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The joys of summer

The Legal Genealogist is home for a time — at least temporarily — during this year’s institute season, and went out this morning for one of the joys of summer.

The farmer’s market.

There truly is nothing quite as wonderful as the smells — and the flavors!! — of fresh fruits and vegetables.

And nothing quite as likely to bring on a major-league bout of nostalgia.

tomatoes on the vine

My growing-up years had two seasons: school, spent in central New Jersey; and summer, spent in central Virginia. On a 110-acre piece of property known then and forever simply as The Farm. Owned legally by my mother’s oldest brother, my uncle Billy. Ruled utterly by his mother, my grandmother, Opal (Robertson) Cottrell.

Not autocratically in any way. But simply by force of who she was and what she meant to her large brood of children, grandchildren and even great grandchildren who spent the summers there with her in that ancient farmhouse.

It was one of those places that my grown-up self looks back on from a practical perspective with amazement. How did we survive those Virginia summers in that place? It had no running water (you pulled up what you needed in a bucket from the well, and the outhouse was down behind the barn). No air conditioning (window fans if you were lucky, a hand-held piece of cardboard otherwise). Crowding to the level of 19th century tenements (every single bedroom, with the single exception of my grandparents’ bedroom, held a collection of kids and adults that, today, boggles my mind just to consider).

We survived, I suspect, because we didn’t know any better. And because it offered what we couldn’t have found anywhere else — the magic of summer.

It included long walks through the woods into fields of Queen Anne’s Lace and chicory. After which — sigh — you carefully checked yourself and each other for ticks and worried about the chigger bites.

It included bonfires out under the trees and listening to the stories and the music. My aunts and uncles and cousins sang in multi-part harmony that was sweeter than any choir I’ve ever heard.

And it included one rite of summer that, to this day, makes my mouth water just to think of it.

It was the day when the tomatoes in my grandmother’s garden were ready.

Having borne 12 children and raised 10 to adulthood in a household where the one thing you could count on was not having enough cash for all the needs, my grandmother always had a garden. She fed those kids — and us grandkids — very well indeed with the fruits of her labor. Fresh in the summer, canned and preserved at other times.

I wasn’t the biggest fan of everything that came out of that garden, and particularly not of the way some of it was prepared. Southern cooking doesn’t usually leave much of a crunch in vegetables — I had no idea that green beans weren’t supposed to be mushy until I was an adult.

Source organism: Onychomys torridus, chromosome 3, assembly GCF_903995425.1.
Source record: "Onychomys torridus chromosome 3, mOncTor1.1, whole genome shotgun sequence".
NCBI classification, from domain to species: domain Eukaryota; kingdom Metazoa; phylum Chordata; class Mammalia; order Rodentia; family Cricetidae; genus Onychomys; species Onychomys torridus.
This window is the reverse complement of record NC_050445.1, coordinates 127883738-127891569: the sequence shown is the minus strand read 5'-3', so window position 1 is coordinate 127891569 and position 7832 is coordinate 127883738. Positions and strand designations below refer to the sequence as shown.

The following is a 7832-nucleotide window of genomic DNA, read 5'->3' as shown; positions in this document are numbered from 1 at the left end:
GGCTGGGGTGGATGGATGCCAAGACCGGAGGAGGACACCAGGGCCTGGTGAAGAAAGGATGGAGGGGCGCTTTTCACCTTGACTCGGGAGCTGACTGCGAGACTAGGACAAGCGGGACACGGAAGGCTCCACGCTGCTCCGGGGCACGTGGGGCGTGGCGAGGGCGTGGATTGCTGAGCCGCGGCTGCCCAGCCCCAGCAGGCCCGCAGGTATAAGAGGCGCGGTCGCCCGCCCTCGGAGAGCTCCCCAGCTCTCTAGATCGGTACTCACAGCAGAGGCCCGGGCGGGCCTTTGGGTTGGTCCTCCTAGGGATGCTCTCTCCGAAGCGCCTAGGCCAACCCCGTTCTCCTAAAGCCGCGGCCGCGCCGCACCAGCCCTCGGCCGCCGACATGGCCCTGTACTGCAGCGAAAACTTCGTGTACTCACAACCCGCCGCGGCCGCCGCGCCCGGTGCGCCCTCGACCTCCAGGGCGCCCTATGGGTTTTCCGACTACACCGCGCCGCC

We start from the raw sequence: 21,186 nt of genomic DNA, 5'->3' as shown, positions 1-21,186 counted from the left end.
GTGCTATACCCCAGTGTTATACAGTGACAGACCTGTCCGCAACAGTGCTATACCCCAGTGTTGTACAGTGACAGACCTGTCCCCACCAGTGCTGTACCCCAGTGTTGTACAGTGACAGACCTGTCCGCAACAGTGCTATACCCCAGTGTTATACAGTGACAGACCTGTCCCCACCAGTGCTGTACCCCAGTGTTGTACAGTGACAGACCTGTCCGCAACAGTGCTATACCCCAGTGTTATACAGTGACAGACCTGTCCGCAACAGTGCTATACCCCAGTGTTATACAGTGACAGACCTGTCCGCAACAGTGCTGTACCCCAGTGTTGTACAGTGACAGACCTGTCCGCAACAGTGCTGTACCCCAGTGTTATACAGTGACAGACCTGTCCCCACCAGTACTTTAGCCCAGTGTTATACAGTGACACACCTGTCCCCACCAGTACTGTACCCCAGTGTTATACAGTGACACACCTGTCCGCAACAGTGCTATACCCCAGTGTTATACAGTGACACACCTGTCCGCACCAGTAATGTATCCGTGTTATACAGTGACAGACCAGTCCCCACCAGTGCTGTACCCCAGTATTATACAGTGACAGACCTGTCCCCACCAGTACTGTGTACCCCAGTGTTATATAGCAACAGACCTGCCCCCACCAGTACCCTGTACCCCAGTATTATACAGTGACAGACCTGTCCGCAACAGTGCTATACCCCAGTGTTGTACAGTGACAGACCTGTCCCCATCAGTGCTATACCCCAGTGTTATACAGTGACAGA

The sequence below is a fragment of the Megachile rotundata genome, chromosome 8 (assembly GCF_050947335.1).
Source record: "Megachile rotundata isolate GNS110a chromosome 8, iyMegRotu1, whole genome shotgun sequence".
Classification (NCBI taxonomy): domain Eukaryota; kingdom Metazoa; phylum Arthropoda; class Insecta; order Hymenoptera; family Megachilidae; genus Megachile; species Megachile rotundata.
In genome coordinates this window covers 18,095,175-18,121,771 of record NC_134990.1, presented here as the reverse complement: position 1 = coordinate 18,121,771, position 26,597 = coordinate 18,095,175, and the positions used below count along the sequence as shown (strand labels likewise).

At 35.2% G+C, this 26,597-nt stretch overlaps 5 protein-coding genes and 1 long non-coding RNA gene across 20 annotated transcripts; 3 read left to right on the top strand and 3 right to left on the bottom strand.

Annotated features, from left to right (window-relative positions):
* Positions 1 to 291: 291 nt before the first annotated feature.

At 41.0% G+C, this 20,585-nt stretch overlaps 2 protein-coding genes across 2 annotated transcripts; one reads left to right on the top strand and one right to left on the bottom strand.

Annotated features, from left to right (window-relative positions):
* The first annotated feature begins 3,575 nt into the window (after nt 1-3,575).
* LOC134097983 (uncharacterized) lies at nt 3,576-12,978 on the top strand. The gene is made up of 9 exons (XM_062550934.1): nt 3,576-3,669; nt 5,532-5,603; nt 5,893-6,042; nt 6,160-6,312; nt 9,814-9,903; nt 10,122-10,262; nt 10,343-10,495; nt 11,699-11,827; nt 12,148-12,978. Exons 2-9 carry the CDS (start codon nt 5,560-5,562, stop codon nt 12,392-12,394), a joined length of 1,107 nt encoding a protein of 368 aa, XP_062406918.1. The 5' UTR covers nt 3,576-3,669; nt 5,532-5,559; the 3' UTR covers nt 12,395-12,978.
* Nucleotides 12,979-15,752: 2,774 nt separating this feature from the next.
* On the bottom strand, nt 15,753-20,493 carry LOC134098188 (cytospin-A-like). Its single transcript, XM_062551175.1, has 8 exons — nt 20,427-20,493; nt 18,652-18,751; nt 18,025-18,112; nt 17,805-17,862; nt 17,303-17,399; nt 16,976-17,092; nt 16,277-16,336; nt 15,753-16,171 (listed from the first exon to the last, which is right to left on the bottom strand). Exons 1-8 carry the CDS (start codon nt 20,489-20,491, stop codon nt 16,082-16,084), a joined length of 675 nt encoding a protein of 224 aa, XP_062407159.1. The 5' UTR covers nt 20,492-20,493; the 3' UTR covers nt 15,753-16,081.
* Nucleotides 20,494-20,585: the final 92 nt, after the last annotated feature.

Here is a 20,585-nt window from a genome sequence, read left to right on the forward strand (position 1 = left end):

But one of the two things that came out of that garden that were simply wonderful were the tomatoes.

Great big juicy red heirloom tomatoes. Tiny little red and yellow cherry and pear tomatoes.

Every single one of them carefully tended by my grandmother’s hand — and remember… this is a farm where water came out of a well by the bucket. Keeping that garden going in the heat of a Virginia summer was hard work.

Every single one of them protected from the birds and the pests practically by sheer iron will.

And every single one of them flavorful beyond belief.

Just about this time each summer that special day would arrive, when the tomatoes in that garden were ready.

And my grandmother would hand each of us a salt shaker and turn us loose in that garden.

I remember going carefully down the rows, looking for the deepest reds on those vines. Carefully choosing my prize from among all the lovely specimens hanging there. Wresting that choice off the vine just as carefully so as not to damage any of the other tomatoes that might not have been quite as ready.

Inevitably, that prize would have a dusting of dirt. That didn’t matter. You’d just wipe your selection off on your jeans.

And then you’d lick the outer skin just a little, to keep the salt from falling off, sprinkle just a little salt on the area that you’d licked, carefully let your teeth break the skin of the fruit… and feel your taste buds explode.

The juices would run down your face. You’d catch what you could in the palm of your hand, because you didn’t want to lose a single bit. And you ate every bit of that prize, right down to the stem part, and sometimes even pop that into your mouth rather than lose even a millimeter of goodness.

Those of you who’ve never bitten into a homegrown heirloom tomato fresh from the vine have my deepest sympathies. Because I don’t know of much that’s legal that’s better than that.

So you know of course what I bought at the farmer’s market this morning.

Now you’ll excuse me, I’m sure, because I have a date with an heirloom tomato.

It may not be quite the same as one fresh from my grandmother’s vine… and I will miss not being able to look up the hill and see her watching.

But it will make me remember those days again.

And make me smile.

Cite/link to this post: Judy G. Russell, “On the vine,” The Legal Genealogist ( : posted 27 July 2019).

Image: Axel Mellin via Pixabay

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